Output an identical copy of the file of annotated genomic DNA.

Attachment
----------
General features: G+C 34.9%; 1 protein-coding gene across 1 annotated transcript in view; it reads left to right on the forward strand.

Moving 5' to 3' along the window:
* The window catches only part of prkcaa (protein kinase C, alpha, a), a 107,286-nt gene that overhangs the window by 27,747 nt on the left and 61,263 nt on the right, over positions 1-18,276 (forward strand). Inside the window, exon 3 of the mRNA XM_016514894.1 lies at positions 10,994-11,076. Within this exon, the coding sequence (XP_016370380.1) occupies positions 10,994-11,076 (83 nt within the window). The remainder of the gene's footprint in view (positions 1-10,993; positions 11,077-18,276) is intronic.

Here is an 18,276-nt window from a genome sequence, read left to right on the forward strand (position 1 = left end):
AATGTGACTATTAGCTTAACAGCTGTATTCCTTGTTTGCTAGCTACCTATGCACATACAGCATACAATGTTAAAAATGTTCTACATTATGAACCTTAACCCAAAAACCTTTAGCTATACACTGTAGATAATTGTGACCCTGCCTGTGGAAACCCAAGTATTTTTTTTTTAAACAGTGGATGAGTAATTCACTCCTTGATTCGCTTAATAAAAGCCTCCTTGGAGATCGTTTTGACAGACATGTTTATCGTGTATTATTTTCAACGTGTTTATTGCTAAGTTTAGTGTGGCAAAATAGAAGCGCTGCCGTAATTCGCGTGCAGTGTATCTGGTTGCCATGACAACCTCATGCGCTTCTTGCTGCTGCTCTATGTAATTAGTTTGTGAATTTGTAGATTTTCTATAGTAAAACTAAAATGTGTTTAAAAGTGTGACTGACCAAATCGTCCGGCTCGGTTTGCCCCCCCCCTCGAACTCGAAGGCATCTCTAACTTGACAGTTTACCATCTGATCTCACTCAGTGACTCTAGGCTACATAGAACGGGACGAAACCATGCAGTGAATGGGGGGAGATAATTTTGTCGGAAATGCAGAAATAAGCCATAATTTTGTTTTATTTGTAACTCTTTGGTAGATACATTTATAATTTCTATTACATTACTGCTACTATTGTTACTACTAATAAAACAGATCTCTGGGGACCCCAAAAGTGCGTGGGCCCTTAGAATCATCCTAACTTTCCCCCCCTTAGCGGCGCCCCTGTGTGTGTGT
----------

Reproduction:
General features: G+C 34.9%; 1 protein-coding gene across 1 annotated transcript in view; it reads left to right on the forward strand.

Moving 5' to 3' along the window:
* The window catches only part of prkcaa (protein kinase C, alpha, a), a 107,286-nt gene that overhangs the window by 27,747 nt on the left and 61,263 nt on the right, over positions 1-18,276 (forward strand). Inside the window, exon 3 of the mRNA XM_016514894.1 lies at positions 10,994-11,076. Within this exon, the coding sequence (XP_016370380.1) occupies positions 10,994-11,076 (83 nt within the window). The remainder of the gene's footprint in view (positions 1-10,993; positions 11,077-18,276) is intronic.

Here is an 18,276-nt window from a genome sequence, read left to right on the forward strand (position 1 = left end):
AATGTGACTATTAGCTTAACAGCTGTATTCCTTGTTTGCTAGCTACCTATGCACATACAGCATACAATGTTAAAAATGTTCTACATTATGAACCTTAACCCAAAAACCTTTAGCTATACACTGTAGATAATTGTGACCCTGCCTGTGGAAACCCAAGTATTTTTTTTTTAAACAGTGGATGAGTAATTCACTCCTTGATTCGCTTAATAAAAGCCTCCTTGGAGATCGTTTTGACAGACATGTTTATCGTGTATTATTTTCAACGTGTTTATTGCTAAGTTTAGTGTGGCAAAATAGAAGCGCTGCCGTAATTCGCGTGCAGTGTATCTGGTTGCCATGACAACCTCATGCGCTTCTTGCTGCTGCTCTATGTAATTAGTTTGTGAATTTGTAGATTTTCTATAGTAAAACTAAAATGTGTTTAAAAGTGTGACTGACCAAATCGTCCGGCTCGGTTTGCCCCCCCCCTCGAACTCGAAGGCATCTCTAACTTGACAGTTTACCATCTGATCTCACTCAGTGACTCTAGGCTACATAGAACGGGACGAAACCATGCAGTGAATGGGGGGAGATAATTTTGTCGGAAATGCAGAAATAAGCCATAATTTTGTTTTATTTGTAACTCTTTGGTAGATACATTTATAATTTCTATTACATTACTGCTACTATTGTTACTACTAATAAAACAGATCTCTGGGGACCCCAAAAGTGCGTGGGCCCTTAGAATCATCCTAACTTTCCCCCCCTTAGCGGCGCCCCTGTGTGTGTGT